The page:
If We Were Amish

I’ve not been shy in talking about my love/hate relationship with mowing the lawn.

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It’s so productive. Yet it’s a time suck.

Post-mow, it’s coiffed like beautiful Pebble Beach. But in five days, it’s an abandoned parking lot in Queens.

Three quick primer pumps and the lady starts up like a dream. But maneuvering her (oops! dropped another wing nut!) is a farm-style military workout. For which I didn’t sign up.

But with home ownership comes taking care of biz-ship. I have an acre of leafy trees and crabby grass, and gardens galore. It doesn’t self-maintain. Shit’s gotta get done.

Recently I decided to dedicate the afternoon to that shit. Pruning my Secret Garden. Pulling the hundreds of weeds that had cropped up since last week. The yogi in me says,This. This is a peaceful task, in which one can reach a state of Zen. Perhaps I’ll even come out of it a tiny smidge more enlightened. More relaxed. Yet I’d been out there for two hours, big sweat glistening on my brow. My shirt was damp with the heat and I had scratches from dead, spiky branches lining my forearms. Little pieces of lilacs, those tiny fairy-sized bugles, were woven through my hair — not in a pretty way — and I probably had one, maybe two ticks attached to my ankle.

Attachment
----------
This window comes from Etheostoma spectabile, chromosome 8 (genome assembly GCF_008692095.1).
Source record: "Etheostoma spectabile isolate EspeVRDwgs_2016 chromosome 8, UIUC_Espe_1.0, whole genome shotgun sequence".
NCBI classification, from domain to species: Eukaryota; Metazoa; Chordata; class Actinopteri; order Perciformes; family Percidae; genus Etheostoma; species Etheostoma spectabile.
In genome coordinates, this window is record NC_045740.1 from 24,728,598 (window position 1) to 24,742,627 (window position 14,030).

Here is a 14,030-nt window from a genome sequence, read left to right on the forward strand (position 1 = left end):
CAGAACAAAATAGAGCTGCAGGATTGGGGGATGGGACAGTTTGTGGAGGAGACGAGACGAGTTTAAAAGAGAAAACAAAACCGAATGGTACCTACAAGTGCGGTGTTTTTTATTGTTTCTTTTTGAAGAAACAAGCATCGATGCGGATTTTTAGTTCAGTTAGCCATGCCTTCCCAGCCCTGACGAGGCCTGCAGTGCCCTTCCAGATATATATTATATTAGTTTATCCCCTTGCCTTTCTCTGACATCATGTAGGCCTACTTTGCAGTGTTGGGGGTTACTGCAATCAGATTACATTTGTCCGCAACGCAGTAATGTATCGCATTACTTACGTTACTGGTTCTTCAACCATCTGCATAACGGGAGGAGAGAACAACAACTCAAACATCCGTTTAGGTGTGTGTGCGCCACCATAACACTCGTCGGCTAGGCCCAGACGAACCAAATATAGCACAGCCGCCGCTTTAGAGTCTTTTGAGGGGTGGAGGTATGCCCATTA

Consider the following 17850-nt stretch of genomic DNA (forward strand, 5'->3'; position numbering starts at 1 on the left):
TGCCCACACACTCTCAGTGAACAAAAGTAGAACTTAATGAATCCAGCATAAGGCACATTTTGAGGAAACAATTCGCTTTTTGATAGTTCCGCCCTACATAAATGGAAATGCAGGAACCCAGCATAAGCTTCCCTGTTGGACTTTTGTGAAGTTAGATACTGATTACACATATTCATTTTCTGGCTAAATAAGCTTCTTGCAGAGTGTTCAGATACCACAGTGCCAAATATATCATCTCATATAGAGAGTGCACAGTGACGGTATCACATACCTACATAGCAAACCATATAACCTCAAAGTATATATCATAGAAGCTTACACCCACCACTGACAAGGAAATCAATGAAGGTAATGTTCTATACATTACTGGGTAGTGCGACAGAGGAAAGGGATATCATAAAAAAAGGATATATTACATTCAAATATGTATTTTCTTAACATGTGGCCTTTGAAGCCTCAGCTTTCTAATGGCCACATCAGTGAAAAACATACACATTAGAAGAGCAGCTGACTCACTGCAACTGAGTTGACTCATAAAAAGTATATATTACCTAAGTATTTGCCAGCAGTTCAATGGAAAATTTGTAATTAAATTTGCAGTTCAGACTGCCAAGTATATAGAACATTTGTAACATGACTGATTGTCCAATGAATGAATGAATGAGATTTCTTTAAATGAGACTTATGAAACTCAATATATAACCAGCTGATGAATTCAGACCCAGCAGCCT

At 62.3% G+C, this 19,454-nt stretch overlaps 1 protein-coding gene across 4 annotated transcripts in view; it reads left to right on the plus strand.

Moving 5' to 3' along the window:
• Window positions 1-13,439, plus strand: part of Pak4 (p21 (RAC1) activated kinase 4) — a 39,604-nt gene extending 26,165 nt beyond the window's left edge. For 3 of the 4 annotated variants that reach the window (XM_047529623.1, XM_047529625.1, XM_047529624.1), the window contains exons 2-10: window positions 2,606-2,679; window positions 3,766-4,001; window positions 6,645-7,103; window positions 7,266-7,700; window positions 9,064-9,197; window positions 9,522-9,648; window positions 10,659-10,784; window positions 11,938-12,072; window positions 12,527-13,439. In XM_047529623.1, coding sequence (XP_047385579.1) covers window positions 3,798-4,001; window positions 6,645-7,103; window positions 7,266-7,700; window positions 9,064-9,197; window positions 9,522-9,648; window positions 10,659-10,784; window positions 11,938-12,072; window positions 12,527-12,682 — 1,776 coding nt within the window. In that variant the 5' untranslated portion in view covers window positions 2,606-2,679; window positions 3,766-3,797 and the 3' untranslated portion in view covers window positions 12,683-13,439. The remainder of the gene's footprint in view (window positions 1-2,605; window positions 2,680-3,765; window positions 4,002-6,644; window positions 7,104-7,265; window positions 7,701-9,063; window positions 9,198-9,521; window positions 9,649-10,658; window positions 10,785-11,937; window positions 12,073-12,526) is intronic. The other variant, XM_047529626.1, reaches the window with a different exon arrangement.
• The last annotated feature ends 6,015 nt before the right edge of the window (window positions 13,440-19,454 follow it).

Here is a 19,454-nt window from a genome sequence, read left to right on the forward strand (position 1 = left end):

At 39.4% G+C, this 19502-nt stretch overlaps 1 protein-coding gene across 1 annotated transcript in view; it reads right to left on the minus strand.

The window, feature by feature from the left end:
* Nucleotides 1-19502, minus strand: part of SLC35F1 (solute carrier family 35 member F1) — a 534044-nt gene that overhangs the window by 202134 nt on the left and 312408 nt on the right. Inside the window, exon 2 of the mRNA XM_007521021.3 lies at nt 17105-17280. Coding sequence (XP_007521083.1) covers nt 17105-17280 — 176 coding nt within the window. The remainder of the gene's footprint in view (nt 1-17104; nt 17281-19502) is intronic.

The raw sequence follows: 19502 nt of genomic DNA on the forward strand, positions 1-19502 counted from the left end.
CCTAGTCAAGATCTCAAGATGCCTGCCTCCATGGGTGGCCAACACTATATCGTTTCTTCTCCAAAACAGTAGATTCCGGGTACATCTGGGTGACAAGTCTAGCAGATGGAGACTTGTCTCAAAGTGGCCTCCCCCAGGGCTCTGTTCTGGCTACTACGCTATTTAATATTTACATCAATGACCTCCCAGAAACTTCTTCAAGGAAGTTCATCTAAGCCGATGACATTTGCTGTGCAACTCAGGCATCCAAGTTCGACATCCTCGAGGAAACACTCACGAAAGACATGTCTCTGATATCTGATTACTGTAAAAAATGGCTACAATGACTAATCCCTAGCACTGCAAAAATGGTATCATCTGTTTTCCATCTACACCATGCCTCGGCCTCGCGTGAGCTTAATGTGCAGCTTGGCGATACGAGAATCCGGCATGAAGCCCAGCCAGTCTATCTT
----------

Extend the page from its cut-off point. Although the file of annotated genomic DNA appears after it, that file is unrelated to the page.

Sure didn’t feel super Zenny.

My children, meanwhile, were lazing away inside, playing with their toys and enjoying some beloved screen time.

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Arguing now and then, their voices, a stream of irritated consciousness, were traveling out of the wide open windows.

YOU ARE TERRIBLE AT MINECRAFT.HOW CAN I BE TERRIBLE AT MINECRAFT?IT’S NOT A SKILL!YES IT IS AND YOU’RE TERRIBLE AT IT!NO I’M NOT!YOU ARE!

Sigh.

I wish they would get along. I wish they would be a team. Looking around at my back yard, I thought: Man, I wish I had a team.

And then. Wait.just.a.friggin.minute. I DID have a team. Those beloved little jerks inside — my lovable, sweet jerks — the ones screaming at each other…

“Girls?” I called from the driveway.

No answer.

“GIRLS!”

They appeared at the screen door.

“What.” Their voices were flat, their tanned faces pinched.

“I’d like you to come outside, ” I said. The door slowly and reluctantly swung open and they stepped out.

Again, and in unison. “WHAT.” Not a question.

“I could use your help,” I said.

Their eyes wandered to the large pile of brush that had accumulated by my feet, to the half mowed lawn and the pruning shears nearby.

“I’m all set, thanks,” said my older daughter, as she turned to walk inside.

“Hey,” I called to her. “HEY.”

She paused, turned to look at me.

“I need your help.”

Little one piped up, ” Help with yard work? I don’t really want to, Mama.”

“Yeah, I get that, honey,” I said. “I don’t really want to either, but there’s too much for me to do it alone. I could really use a couple of extra sets of hands. And, well, we’re a family. This is what we do in a family.”

Blank faces stared back at me.

“Really, guys,” I tried again. “Honestly. This is family life. Helping each other out. Gotta do it.”

They just looked at me. Those expressions. So P.O.’ed.

Little one brightened. “Um, okay, will you pay us?”

“Yeah. I might do it. For money, ” said my 10-year old, perking up by a percent or two.

“No, I most certainly will not pay you. Again. This is what you do in a FAMILY. You help out. You don’t just live here and expect me to wait on you. So, I mean it. It’s time to help. NOW. I might even throw in a movie tonight before bed if you can put in a solid thirty minutes.”